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Hum Reprod. 2015 Dec;30(12):2926-35. doi: 10.1093/humrep/dev256. Epub 2015 Oct 13.

The magnitude of gonadotoxicity of chemotherapy drugs on ovarian follicles and granulosa cells varies depending upon the category of the drugs and the type of granulosa cells.

Author information

1
Department of OB/GYN, Cerrahpasa Medical School of Istanbul University, Istanbul, Turkey.
2
Koc University School of Medicine and the Graduate School of Health Sciences, Istanbul, Turkey.
3
Department of OB/GYN, Istanbul Teaching and Training Hospital, Istanbul, Turkey.
4
Department of Obstetrics and Gynecology, Koc University School of Medicine, Istanbul, Turkey.
5
American Hospital Women's Health Center, Comprehensive Cancer Care and Fertility Preservation Programs, Assisted Reproduction Unit, Istanbul, Turkey.
6
Department of Pathology, Acıbadem University School of Medicine, Istanbul, Turkey.
7
Department of Obstetrics and Gynecology, The School of Medicine, Nagoya University, Nagoya, Japan.
8
Department of Obstetrics and Gynecology, Koc University School of Medicine, Istanbul, Turkey American Hospital Women's Health Center, Comprehensive Cancer Care and Fertility Preservation Programs, Assisted Reproduction Unit, Istanbul, Turkey.
9
Department of Obstetrics and Gynecology, Koc University School of Medicine, Istanbul, Turkey American Hospital Women's Health Center, Comprehensive Cancer Care and Fertility Preservation Programs, Assisted Reproduction Unit, Istanbul, Turkey ooktem@ku.edu.tr.

Abstract

STUDY QUESTION:

Do different chemotherapy drugs exert the same magnitude of cytotoxicity on dormant primordial follicles and the growing follicle fraction in the ovary in vivo and on mitotic non-luteinized and non-mitotic luteinized granulosa cells in vitro?

SUMMARY ANSWER:

Cyclophosphamide (alkylating agent) and cisplatin (alkylating like) impacted both primordial and pre-antral/antral follicles and both mitotic and non-mitotic granulosa cells, whereas the anti-metabolite cancer drug gemcitabine was detrimental only to pre-antral/antral follicles and mitotic non-luteinized granulosa cells.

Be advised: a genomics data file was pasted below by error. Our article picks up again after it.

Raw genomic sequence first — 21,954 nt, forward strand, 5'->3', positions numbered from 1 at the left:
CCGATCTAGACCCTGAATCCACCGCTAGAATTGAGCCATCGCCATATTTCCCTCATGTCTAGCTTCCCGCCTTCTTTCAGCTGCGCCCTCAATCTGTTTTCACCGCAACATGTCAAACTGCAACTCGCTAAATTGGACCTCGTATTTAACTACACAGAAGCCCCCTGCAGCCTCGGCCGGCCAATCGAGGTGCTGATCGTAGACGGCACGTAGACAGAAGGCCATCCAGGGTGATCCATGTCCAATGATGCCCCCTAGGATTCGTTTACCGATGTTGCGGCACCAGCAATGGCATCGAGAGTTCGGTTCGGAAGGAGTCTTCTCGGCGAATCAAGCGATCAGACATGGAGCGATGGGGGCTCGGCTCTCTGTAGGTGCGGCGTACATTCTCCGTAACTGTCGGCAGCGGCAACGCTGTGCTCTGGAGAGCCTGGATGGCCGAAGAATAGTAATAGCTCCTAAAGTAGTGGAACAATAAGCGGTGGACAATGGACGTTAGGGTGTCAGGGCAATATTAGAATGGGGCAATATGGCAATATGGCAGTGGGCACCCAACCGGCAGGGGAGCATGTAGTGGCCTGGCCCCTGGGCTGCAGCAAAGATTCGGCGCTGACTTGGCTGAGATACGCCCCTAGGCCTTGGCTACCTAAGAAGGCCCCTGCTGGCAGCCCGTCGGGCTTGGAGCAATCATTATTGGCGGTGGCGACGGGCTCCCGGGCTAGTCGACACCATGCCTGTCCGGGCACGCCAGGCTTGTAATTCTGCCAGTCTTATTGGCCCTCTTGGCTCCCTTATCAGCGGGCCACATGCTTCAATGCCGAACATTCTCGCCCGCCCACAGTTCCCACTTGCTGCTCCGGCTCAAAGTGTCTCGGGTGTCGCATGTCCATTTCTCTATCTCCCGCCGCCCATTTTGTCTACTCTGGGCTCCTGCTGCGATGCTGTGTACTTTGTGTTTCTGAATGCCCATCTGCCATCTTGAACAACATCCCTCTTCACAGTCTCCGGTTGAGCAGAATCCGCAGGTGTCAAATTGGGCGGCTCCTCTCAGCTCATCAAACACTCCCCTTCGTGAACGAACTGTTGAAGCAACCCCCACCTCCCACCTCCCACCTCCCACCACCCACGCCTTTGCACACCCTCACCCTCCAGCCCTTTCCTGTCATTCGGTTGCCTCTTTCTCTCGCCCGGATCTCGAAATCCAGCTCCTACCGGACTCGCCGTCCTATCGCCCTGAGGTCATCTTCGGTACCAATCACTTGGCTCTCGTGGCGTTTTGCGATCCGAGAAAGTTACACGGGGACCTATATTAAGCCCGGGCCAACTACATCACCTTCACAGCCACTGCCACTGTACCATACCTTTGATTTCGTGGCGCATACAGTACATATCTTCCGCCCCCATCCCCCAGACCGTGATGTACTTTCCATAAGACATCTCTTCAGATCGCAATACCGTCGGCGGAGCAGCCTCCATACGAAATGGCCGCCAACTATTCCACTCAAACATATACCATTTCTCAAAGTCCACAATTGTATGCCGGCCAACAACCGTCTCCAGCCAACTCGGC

WHAT IS KNOWN ALREADY:

It is already known that anti-metabolite cancer drugs are less detrimental to the ovary than alkylating and alkylating like agents, such as cyclophosphamide and cisplatin. This assumption is largely based on the results of clinical reports showing lower rates of amenorrhea in women receiving anti-metabolite agent-based regimens compared with those treated with the protocols containing an alkylating drug or a platinum compound. But a quantitative comparison of gonadotoxicity with a histomorphometric proof of evidence has not been available for many chemotherapy drugs. Therefore, we combined in this study in vivo and in vitro models of human and rat origin that allows a comparative analysis of the impact of different chemotherapy agents on the ovary and granulosa cells using real-time quantitative cell indices, histomorphometry, steroidogenesis assays, and DNA damage and cell death/viability markers. We also aimed to investigate if there is a difference between mitotic and non-mitotic granulosa cells in terms of their sensitivity to the cytotoxic actions of chemotherapy drugs with different mechanisms of action. This issue has not been addressed previously.

STUDY DESIGN, SIZE, DURATION:

This translational research study involved in vivo analyses of ovaries in rats and in vitro analyses of granulosa cells of human and rat origin.

PARTICIPANTS/MATERIALS, SETTING, METHODS:

For the in vivo assays, 54 4- to 6-week old Sprague-Dawley young female rats were randomly allocated into four groups of 13 to receive a single IP injection of: saline (control), gemcitabine (200 mg/kg), cisplatin (50 mg/kg) or cyclophosphamide (200 mg/kg). The animals were euthanized 72 h later. Follicle counts and serum AMH levels were compared between the groups. In vitro cytotoxicity studies were performed using mitotic non-luteinized rat (SIGC) and human (COV434, HGrC1) granulosa cells, and non-mitotic luteinized human (HLGC) granulosa cells. The cells were plated at a density of 5000 cells/well using DMEM-F12 culture media supplemented with 10% FBS. Chemotherapy agents were used at their therapeutic blood concentrations. The growth of mitotic granulosa cells was monitored real-time using xCelligence system. Live/dead cell and apoptosis assays were also carried out using intravital Yo-Pro-1 staining and cleaved caspase-3 expression, respectively. Estradiol (E2), progesterone (P) and anti-Mullerian hormone (AMH) levels were assayed with ELISA.

MAIN RESULTS AND THE ROLE OF CHANCE:

Cyclophosphamide and cisplatin caused massive atresia of both primordials and growing follicles in the rat ovary whereas gemcitabine impacted pre-antral/antral follicles only. Cyclophosphamide and cisplatin induced apoptosis of both mitotic non-luteinized and non-mitotic luteinized granulosa cells in vitro. By contrast, cytotoxicity of gemcitabine was confined to mitotic non-luteinized granulosa cells.

LIMITATIONS, REASONS FOR CAUTION:

This study tested only three chemotherapeutic agents. The experimental methodology described here could be applied to other drugs for detailed analysis of their ovarian cytotoxicity.

WIDER IMPLICATIONS OF THE FINDINGS:

These findings indicate that in vivo and in vitro cytotoxic actions of chemotherapy drugs on the ovarian follicles and granulosa cells vary depending upon the their mechanism of action and the nature of the granulosa cells.

KEYWORDS:

cisplatin; cyclophosphamide; cytotoxicity; gemcitabine; granulosa cells; ovary

PMID:
26466914
DOI:
10.1093/humrep/dev256
[Indexed for MEDLINE]

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